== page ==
The long-standing conflict in Sri Lanka came to an end in May 2009. In the wake of this conflict lies a protracted humanitarian situation on several fronts where unmet humanitarian needs prevail. In the Northern Province, the emphasis has been on the return process which was launched by the Government of Sri Lanka at the end of 2009.
Since then, humanitarian aid efforts have largely focused on returning Internally Displaced People (IDP) to their places of origin and ensuring that basic services are in place for the returnees. Meanwhile, in the Eastern Province, although the conflict ended by mid-2007, recent floods have aggravated an already fragile existence for the most vulnerable, many of whom had only just begun to rebuild their livelihoods after a period of protracted displacement. Lastly, across the Palk Straight in the Indian State of Tamil Nadu, some 75,000 officially registered Sri Lankans are living in refugee camps.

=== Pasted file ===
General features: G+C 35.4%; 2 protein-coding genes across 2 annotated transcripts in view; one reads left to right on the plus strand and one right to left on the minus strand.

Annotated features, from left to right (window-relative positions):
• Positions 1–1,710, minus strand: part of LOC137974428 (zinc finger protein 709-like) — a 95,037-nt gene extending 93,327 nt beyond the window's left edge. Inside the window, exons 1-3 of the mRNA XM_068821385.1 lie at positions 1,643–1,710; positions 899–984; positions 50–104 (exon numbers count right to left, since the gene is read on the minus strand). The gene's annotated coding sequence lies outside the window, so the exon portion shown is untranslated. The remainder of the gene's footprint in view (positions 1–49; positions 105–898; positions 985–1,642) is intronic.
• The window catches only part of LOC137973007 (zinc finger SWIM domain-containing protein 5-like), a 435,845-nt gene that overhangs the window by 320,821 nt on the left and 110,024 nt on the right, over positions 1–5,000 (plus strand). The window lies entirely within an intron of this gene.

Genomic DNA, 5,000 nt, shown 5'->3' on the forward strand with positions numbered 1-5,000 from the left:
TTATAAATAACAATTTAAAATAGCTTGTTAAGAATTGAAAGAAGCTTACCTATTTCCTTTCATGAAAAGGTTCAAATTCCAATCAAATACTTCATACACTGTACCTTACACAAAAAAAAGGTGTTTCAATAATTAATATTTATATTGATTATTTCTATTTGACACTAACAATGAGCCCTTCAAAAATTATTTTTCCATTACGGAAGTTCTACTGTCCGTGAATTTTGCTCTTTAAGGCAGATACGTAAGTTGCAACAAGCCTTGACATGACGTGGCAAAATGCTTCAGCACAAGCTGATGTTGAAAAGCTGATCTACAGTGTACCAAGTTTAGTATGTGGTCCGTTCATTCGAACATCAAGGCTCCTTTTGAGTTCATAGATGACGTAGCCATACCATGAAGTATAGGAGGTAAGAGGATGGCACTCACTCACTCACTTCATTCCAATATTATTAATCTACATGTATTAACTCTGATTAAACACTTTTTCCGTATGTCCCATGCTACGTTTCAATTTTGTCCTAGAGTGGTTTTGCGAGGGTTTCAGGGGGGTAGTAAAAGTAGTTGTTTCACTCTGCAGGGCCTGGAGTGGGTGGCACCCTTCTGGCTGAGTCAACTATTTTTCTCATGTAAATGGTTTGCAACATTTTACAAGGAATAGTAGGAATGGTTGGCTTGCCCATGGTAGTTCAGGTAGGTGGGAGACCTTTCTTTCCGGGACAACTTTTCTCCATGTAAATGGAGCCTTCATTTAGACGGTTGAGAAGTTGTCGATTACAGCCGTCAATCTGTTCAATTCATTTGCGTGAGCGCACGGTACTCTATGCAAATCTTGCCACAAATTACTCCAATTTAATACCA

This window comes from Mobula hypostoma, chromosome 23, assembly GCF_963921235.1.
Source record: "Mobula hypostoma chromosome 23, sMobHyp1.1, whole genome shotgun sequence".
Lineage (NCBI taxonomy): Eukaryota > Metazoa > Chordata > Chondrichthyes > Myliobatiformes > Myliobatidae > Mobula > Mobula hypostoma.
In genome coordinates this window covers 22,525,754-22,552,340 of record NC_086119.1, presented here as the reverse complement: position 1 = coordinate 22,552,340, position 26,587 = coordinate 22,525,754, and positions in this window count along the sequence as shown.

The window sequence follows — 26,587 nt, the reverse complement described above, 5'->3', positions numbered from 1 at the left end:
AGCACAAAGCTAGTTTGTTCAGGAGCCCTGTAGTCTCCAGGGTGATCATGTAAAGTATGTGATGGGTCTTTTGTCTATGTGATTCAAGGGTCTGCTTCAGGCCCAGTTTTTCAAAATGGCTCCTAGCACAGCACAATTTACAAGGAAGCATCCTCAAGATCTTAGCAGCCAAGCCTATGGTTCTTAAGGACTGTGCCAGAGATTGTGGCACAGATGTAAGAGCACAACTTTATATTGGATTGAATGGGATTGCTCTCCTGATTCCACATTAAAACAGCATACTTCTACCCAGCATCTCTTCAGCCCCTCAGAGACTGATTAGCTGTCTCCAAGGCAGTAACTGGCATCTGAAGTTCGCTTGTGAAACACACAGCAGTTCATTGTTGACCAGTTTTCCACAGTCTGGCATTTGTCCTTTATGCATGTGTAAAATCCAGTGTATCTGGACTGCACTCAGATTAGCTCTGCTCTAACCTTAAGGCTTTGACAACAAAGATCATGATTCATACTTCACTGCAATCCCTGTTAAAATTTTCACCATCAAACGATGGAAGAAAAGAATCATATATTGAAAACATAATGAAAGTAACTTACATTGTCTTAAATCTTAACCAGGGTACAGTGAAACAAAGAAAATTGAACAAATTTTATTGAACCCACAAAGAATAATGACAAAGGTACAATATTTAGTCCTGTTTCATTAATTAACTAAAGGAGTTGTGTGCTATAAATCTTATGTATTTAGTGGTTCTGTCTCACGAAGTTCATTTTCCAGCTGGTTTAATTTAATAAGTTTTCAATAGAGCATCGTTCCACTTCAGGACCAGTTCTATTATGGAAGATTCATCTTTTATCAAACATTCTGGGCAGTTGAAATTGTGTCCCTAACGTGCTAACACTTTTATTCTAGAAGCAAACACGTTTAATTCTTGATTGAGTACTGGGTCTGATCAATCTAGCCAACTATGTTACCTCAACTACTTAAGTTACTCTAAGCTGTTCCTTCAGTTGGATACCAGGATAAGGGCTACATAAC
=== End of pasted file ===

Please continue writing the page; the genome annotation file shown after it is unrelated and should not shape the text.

As development projects amplify, under present circumstances, a phase-out for the European Union's Directorate General for Humanitarian Aid and Civil Protection, (DG ECHO) is foreseeable by the end of 2012, allowing for sufficient time to ensure a smooth transition to development actions. At present, however, humanitarian assistance continues to carry an important added-value in this context: ensuring that a bridge between relief and development is in place, and assistance is provided on the basis of humanitarian principles.
Some recent data on Sri Lanka: - Population: 20,156,204 people (World Bank) - ECHO GNA: 2 – Vulnerability Index; 3 – Crisis Index (2009/2010) - HDI ranking: 102/182 countries – Medium HDI - Conflict-affected population: at least 445,000 people are living in precarious conditions despite the end of the conflict.